Flowers of Evil: And Other Writings by Charles Baudelaire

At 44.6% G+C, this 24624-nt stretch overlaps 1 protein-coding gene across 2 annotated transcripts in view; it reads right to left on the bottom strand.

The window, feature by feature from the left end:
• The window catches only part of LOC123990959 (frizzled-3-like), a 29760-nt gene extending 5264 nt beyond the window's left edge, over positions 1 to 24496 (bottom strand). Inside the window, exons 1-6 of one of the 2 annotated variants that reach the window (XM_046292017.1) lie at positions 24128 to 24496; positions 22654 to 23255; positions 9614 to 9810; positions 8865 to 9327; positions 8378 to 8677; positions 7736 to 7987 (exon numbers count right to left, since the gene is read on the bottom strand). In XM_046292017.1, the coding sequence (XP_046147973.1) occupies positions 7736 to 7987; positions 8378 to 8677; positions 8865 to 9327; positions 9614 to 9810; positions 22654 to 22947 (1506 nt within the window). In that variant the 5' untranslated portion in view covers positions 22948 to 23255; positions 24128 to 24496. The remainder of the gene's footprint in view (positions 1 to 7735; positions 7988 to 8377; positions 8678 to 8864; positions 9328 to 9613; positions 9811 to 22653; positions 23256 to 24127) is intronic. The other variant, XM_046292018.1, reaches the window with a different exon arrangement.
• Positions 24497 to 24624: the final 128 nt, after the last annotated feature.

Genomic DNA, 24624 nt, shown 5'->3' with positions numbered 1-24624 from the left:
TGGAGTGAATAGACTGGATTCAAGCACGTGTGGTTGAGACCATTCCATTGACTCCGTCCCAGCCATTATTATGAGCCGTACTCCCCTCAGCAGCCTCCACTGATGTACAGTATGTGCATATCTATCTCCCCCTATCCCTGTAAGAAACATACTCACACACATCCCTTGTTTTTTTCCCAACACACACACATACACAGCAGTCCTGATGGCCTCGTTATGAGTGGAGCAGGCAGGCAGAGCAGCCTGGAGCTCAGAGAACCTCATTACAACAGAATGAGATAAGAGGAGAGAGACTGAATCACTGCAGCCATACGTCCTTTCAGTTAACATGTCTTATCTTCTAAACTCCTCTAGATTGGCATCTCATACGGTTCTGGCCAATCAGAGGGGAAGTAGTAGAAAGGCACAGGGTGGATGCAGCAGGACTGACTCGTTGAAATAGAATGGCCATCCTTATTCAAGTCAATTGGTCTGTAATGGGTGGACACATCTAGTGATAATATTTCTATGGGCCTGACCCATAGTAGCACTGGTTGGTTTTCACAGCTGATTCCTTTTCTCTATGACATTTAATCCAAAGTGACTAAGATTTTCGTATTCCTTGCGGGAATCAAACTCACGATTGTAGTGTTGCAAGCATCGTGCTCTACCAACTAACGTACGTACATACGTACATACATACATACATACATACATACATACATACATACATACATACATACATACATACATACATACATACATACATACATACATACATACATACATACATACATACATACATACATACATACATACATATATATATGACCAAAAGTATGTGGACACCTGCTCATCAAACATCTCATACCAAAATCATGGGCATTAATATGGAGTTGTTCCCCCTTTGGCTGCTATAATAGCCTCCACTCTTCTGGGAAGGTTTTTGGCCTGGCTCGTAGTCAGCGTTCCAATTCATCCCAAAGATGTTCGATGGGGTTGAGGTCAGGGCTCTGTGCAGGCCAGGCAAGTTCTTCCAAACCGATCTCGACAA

For the sentimental no greater foe exists than the iconoclast who dissipates literary legends. And he is abroad nowadays. Those golden times when they gossiped of De Quincey's enormous opium consumption, of the gin absorbed by gentle Charles Lamb, of Coleridge's dark ways, Byron's escapades, and Shelley's atheism—alas! into what faded limbo have they vanished. Poe, too, whom we saw in fancy reeling from Richmond to Baltimore, Baltimore to Philadelphia, Philadelphia to New York. Those familiar fascinating anecdotes have gone the way of all such jerry-built spooks. We now know Poe to have been a man suffering at the time of his death from cerebral lesion, a man who drank at intervals and little. Dr. Guerrier of Paris has exploded a darling superstition about De Quincey's opium-eating. He has demonstrated that no man could have lived so long—De Quincey was nearly seventy-five at his death—and worked so hard, if he had consumed twelve thousand drops of laudanum as often as he said he did. Furthermore, the English essayist's description of the drug's effects is inexact. He was seldom sleepy—a sure sign, asserts Dr. Guerrier, that he was not altogether enslaved by the drug habit. Sprightly in old age, his powers of labour were prolonged until past three-score and ten. His imagination needed little opium to produce the famous Confessions. Even Gautier's revolutionary red waistcoat worn at the première of Hernani was, according to Gautier, a pink doublet. And Rousseau has been whitewashed. So they are disappearing, those literary legends, until, disheartened, we cry out: Spare us our dear, old-fashioned, disreputable men of genius!